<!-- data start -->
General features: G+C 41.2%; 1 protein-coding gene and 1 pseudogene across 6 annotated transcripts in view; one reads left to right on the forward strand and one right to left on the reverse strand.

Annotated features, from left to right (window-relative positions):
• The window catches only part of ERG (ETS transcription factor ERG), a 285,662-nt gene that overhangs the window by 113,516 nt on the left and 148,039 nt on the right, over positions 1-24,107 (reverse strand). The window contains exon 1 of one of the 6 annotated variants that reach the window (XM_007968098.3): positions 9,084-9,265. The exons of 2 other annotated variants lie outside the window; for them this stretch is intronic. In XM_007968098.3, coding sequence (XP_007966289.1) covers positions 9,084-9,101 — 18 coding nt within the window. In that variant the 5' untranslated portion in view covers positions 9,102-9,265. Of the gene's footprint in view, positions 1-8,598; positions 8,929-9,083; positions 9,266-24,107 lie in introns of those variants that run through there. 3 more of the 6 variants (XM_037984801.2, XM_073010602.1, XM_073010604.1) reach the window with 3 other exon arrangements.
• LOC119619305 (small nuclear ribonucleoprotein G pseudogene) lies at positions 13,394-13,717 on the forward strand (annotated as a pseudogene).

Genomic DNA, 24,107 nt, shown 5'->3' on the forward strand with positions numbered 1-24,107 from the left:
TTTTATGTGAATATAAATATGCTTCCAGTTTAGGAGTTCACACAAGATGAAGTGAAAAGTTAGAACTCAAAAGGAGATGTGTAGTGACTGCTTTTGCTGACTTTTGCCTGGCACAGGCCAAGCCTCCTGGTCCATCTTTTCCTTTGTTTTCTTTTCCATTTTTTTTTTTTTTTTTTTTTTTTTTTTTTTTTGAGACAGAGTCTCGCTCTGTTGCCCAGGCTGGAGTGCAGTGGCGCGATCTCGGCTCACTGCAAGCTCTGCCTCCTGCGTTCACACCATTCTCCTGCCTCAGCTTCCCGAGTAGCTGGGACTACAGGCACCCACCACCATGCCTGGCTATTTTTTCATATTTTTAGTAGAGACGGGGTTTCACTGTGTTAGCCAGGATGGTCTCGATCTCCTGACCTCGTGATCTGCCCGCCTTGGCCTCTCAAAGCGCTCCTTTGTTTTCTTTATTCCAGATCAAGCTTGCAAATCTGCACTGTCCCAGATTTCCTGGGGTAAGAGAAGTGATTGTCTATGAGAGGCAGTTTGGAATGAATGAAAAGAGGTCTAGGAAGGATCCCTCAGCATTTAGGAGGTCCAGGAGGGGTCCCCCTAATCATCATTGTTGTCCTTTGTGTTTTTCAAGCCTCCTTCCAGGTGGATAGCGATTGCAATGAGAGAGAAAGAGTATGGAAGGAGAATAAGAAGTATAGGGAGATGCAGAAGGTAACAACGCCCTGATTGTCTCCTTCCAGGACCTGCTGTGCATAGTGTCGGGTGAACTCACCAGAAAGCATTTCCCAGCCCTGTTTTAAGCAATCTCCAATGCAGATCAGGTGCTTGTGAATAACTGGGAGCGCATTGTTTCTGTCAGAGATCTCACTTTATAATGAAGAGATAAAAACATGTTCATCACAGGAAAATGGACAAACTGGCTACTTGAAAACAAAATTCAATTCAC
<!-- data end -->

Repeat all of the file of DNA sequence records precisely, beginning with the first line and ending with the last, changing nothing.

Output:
General features: G+C 41.2%; 1 protein-coding gene and 1 pseudogene across 6 annotated transcripts in view; one reads left to right on the forward strand and one right to left on the reverse strand.

Annotated features, from left to right (window-relative positions):
• The window catches only part of ERG (ETS transcription factor ERG), a 285,662-nt gene that overhangs the window by 113,516 nt on the left and 148,039 nt on the right, over positions 1-24,107 (reverse strand). The window contains exon 1 of one of the 6 annotated variants that reach the window (XM_007968098.3): positions 9,084-9,265. The exons of 2 other annotated variants lie outside the window; for them this stretch is intronic. In XM_007968098.3, coding sequence (XP_007966289.1) covers positions 9,084-9,101 — 18 coding nt within the window. In that variant the 5' untranslated portion in view covers positions 9,102-9,265. Of the gene's footprint in view, positions 1-8,598; positions 8,929-9,083; positions 9,266-24,107 lie in introns of those variants that run through there. 3 more of the 6 variants (XM_037984801.2, XM_073010602.1, XM_073010604.1) reach the window with 3 other exon arrangements.
• LOC119619305 (small nuclear ribonucleoprotein G pseudogene) lies at positions 13,394-13,717 on the forward strand (annotated as a pseudogene).

Genomic DNA, 24,107 nt, shown 5'->3' on the forward strand with positions numbered 1-24,107 from the left:
TTTTATGTGAATATAAATATGCTTCCAGTTTAGGAGTTCACACAAGATGAAGTGAAAAGTTAGAACTCAAAAGGAGATGTGTAGTGACTGCTTTTGCTGACTTTTGCCTGGCACAGGCCAAGCCTCCTGGTCCATCTTTTCCTTTGTTTTCTTTTCCATTTTTTTTTTTTTTTTTTTTTTTTTTTTTTTTTGAGACAGAGTCTCGCTCTGTTGCCCAGGCTGGAGTGCAGTGGCGCGATCTCGGCTCACTGCAAGCTCTGCCTCCTGCGTTCACACCATTCTCCTGCCTCAGCTTCCCGAGTAGCTGGGACTACAGGCACCCACCACCATGCCTGGCTATTTTTTCATATTTTTAGTAGAGACGGGGTTTCACTGTGTTAGCCAGGATGGTCTCGATCTCCTGACCTCGTGATCTGCCCGCCTTGGCCTCTCAAAGCGCTCCTTTGTTTTCTTTATTCCAGATCAAGCTTGCAAATCTGCACTGTCCCAGATTTCCTGGGGTAAGAGAAGTGATTGTCTATGAGAGGCAGTTTGGAATGAATGAAAAGAGGTCTAGGAAGGATCCCTCAGCATTTAGGAGGTCCAGGAGGGGTCCCCCTAATCATCATTGTTGTCCTTTGTGTTTTTCAAGCCTCCTTCCAGGTGGATAGCGATTGCAATGAGAGAGAAAGAGTATGGAAGGAGAATAAGAAGTATAGGGAGATGCAGAAGGTAACAACGCCCTGATTGTCTCCTTCCAGGACCTGCTGTGCATAGTGTCGGGTGAACTCACCAGAAAGCATTTCCCAGCCCTGTTTTAAGCAATCTCCAATGCAGATCAGGTGCTTGTGAATAACTGGGAGCGCATTGTTTCTGTCAGAGATCTCACTTTATAATGAAGAGATAAAAACATGTTCATCACAGGAAAATGGACAAACTGGCTACTTGAAAACAAAATTCAATTCAC